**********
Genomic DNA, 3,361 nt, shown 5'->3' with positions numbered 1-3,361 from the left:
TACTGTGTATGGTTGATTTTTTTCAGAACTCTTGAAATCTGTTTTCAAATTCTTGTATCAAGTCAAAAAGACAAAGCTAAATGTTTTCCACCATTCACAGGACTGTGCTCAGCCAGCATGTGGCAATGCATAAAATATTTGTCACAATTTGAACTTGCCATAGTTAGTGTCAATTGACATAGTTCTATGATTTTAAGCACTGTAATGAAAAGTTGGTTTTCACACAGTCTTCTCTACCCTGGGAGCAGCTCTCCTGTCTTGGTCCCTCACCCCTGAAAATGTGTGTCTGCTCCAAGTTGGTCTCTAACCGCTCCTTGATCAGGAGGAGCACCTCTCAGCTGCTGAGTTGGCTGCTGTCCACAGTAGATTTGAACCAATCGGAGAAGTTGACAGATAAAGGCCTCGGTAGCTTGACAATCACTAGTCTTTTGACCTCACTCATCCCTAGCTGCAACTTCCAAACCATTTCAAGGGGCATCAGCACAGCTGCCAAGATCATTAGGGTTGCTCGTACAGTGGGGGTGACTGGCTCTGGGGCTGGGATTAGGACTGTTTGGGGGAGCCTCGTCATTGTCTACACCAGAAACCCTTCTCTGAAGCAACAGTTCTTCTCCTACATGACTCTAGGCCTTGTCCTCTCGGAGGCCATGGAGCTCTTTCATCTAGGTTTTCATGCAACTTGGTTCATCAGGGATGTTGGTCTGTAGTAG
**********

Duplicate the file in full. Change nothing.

Genomic DNA, 3,361 nt, shown 5'->3' with positions numbered 1-3,361 from the left:
TACTGTGTATGGTTGATTTTTTTCAGAACTCTTGAAATCTGTTTTCAAATTCTTGTATCAAGTCAAAAAGACAAAGCTAAATGTTTTCCACCATTCACAGGACTGTGCTCAGCCAGCATGTGGCAATGCATAAAATATTTGTCACAATTTGAACTTGCCATAGTTAGTGTCAATTGACATAGTTCTATGATTTTAAGCACTGTAATGAAAAGTTGGTTTTCACACAGTCTTCTCTACCCTGGGAGCAGCTCTCCTGTCTTGGTCCCTCACCCCTGAAAATGTGTGTCTGCTCCAAGTTGGTCTCTAACCGCTCCTTGATCAGGAGGAGCACCTCTCAGCTGCTGAGTTGGCTGCTGTCCACAGTAGATTTGAACCAATCGGAGAAGTTGACAGATAAAGGCCTCGGTAGCTTGACAATCACTAGTCTTTTGACCTCACTCATCCCTAGCTGCAACTTCCAAACCATTTCAAGGGGCATCAGCACAGCTGCCAAGATCATTAGGGTTGCTCGTACAGTGGGGGTGACTGGCTCTGGGGCTGGGATTAGGACTGTTTGGGGGAGCCTCGTCATTGTCTACACCAGAAACCCTTCTCTGAAGCAACAGTTCTTCTCCTACATGACTCTAGGCCTTGTCCTCTCGGAGGCCATGGAGCTCTTTCATCTAGGTTTTCATGCAACTTGGTTCATCAGGGATGTTGGTCTGTAGTAG